Of Mice And Men Lennie And George's Relationship

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“Raggedy Man, goodbye,” are the last words Amelia Pond, a fictional character in the BBC’s, or British Broadcasting Corporation’s, Science-Fiction television show Doctor Who, says to the Doctor, right before being sent back in time by the touch of a Weeping Angel. The Doctor’s best friend is gone, never to be seen or heard from again. In the book Of Mice and Men, George Milton, a migrant worker in the Great Depression, is put in a similar situation. His best friend, Lennie Small, also disappears, leaving immense pain and despair. John Steinbeck, in his novel Of Mice and Men, shows that the bond between two people can grow to be seemingly indestructible, but sometimes that bond can break and diminish to a distant memory of what it once was. Right after being…show more content…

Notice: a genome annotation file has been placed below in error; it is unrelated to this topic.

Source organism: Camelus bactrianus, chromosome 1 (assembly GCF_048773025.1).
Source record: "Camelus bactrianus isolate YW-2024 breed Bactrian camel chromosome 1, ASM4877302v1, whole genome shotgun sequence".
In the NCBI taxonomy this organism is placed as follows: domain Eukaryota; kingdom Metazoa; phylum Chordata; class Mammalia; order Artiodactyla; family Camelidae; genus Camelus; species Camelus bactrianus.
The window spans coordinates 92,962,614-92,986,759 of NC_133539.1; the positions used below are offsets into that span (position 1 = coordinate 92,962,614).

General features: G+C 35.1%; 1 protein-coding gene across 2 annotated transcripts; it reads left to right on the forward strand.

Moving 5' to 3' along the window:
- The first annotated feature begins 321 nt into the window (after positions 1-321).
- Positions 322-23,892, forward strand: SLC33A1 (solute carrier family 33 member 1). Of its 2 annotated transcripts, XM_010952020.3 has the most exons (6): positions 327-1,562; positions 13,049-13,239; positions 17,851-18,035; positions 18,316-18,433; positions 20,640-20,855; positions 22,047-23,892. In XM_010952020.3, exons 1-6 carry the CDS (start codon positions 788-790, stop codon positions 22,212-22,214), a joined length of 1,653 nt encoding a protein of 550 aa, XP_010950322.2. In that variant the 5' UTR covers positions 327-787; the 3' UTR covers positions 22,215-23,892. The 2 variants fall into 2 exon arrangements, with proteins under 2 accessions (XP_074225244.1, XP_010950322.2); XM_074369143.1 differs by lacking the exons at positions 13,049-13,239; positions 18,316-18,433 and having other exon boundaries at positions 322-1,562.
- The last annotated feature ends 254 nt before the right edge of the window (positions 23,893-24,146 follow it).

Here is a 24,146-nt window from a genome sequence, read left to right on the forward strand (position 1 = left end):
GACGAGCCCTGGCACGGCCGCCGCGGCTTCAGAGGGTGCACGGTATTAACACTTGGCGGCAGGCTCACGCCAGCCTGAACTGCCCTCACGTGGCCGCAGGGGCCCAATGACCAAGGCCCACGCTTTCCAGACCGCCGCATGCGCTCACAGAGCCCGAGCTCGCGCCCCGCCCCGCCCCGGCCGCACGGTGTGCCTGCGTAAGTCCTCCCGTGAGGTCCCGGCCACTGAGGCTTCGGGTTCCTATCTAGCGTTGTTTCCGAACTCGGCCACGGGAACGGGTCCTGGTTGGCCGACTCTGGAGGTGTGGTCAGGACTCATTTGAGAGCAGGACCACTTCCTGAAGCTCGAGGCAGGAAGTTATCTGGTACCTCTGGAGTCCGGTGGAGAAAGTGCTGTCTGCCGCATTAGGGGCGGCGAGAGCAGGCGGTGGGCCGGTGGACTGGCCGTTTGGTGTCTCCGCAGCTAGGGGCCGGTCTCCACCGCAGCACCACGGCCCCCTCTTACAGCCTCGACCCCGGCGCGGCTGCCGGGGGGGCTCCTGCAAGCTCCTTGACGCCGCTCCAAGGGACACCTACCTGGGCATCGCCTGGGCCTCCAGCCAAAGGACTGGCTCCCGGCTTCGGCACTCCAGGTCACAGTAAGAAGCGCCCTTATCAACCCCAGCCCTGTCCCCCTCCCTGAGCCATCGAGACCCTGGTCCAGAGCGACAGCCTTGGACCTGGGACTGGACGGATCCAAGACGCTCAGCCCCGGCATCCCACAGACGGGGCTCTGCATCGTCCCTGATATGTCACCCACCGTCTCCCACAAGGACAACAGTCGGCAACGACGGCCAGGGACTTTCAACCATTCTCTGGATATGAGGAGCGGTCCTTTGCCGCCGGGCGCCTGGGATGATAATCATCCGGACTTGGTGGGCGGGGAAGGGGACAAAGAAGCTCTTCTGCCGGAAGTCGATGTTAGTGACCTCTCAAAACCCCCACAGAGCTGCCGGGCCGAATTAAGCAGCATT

Although George is a good friend to Lennie, he can be a bit harsh. Sometimes George can be meaner than he intends to be towards Lennie, which Lennie then takes in the wrong way because of his mental disability. Lennie’s condition is greatly misunderstood because of the lack of knowledge on the topic during the time period. One time, George was complaining about what he could do if he did not have Lennie to drag around everywhere. After George stops talking about all the possibilities of what could be instead of what is, Lennie asks, “‘George, you want I should go away and leave you alone . . . I could go off in the hills there. Someplace I’d find a cave’” (Steinbeck 12). Realizing how he made Lennie feel, in response George says, “‘I been mean, ain’t I . . . I was
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